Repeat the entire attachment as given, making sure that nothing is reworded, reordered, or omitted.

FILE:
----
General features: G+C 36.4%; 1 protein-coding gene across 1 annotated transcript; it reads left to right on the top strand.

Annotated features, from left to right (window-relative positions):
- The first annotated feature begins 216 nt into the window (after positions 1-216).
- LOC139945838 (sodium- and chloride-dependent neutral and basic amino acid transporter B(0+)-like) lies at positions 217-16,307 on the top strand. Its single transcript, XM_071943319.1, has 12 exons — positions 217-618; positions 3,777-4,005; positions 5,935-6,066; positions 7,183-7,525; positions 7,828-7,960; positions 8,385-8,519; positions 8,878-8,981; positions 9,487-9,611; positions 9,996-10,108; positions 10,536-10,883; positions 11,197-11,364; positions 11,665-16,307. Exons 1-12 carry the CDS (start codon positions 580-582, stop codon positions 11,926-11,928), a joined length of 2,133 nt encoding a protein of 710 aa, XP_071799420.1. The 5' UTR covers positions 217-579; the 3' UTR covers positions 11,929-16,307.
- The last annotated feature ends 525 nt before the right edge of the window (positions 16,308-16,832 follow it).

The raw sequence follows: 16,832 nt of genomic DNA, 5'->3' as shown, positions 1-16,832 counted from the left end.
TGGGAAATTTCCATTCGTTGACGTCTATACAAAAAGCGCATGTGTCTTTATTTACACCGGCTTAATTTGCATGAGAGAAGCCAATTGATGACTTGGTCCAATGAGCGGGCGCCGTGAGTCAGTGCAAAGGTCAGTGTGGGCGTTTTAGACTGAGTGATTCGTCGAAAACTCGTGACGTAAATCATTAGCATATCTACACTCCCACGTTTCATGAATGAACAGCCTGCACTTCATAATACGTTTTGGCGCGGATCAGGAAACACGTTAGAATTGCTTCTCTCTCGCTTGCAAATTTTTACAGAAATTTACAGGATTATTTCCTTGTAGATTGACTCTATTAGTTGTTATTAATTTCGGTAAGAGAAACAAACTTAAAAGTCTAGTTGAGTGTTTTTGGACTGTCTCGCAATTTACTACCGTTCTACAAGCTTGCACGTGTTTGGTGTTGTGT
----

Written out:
General features: G+C 36.4%; 1 protein-coding gene across 1 annotated transcript; it reads left to right on the top strand.

Annotated features, from left to right (window-relative positions):
- The first annotated feature begins 216 nt into the window (after positions 1-216).
- LOC139945838 (sodium- and chloride-dependent neutral and basic amino acid transporter B(0+)-like) lies at positions 217-16,307 on the top strand. Its single transcript, XM_071943319.1, has 12 exons — positions 217-618; positions 3,777-4,005; positions 5,935-6,066; positions 7,183-7,525; positions 7,828-7,960; positions 8,385-8,519; positions 8,878-8,981; positions 9,487-9,611; positions 9,996-10,108; positions 10,536-10,883; positions 11,197-11,364; positions 11,665-16,307. Exons 1-12 carry the CDS (start codon positions 580-582, stop codon positions 11,926-11,928), a joined length of 2,133 nt encoding a protein of 710 aa, XP_071799420.1. The 5' UTR covers positions 217-579; the 3' UTR covers positions 11,929-16,307.
- The last annotated feature ends 525 nt before the right edge of the window (positions 16,308-16,832 follow it).

The raw sequence follows: 16,832 nt of genomic DNA, 5'->3' as shown, positions 1-16,832 counted from the left end.
TGGGAAATTTCCATTCGTTGACGTCTATACAAAAAGCGCATGTGTCTTTATTTACACCGGCTTAATTTGCATGAGAGAAGCCAATTGATGACTTGGTCCAATGAGCGGGCGCCGTGAGTCAGTGCAAAGGTCAGTGTGGGCGTTTTAGACTGAGTGATTCGTCGAAAACTCGTGACGTAAATCATTAGCATATCTACACTCCCACGTTTCATGAATGAACAGCCTGCACTTCATAATACGTTTTGGCGCGGATCAGGAAACACGTTAGAATTGCTTCTCTCTCGCTTGCAAATTTTTACAGAAATTTACAGGATTATTTCCTTGTAGATTGACTCTATTAGTTGTTATTAATTTCGGTAAGAGAAACAAACTTAAAAGTCTAGTTGAGTGTTTTTGGACTGTCTCGCAATTTACTACCGTTCTACAAGCTTGCACGTGTTTGGTGTTGTGT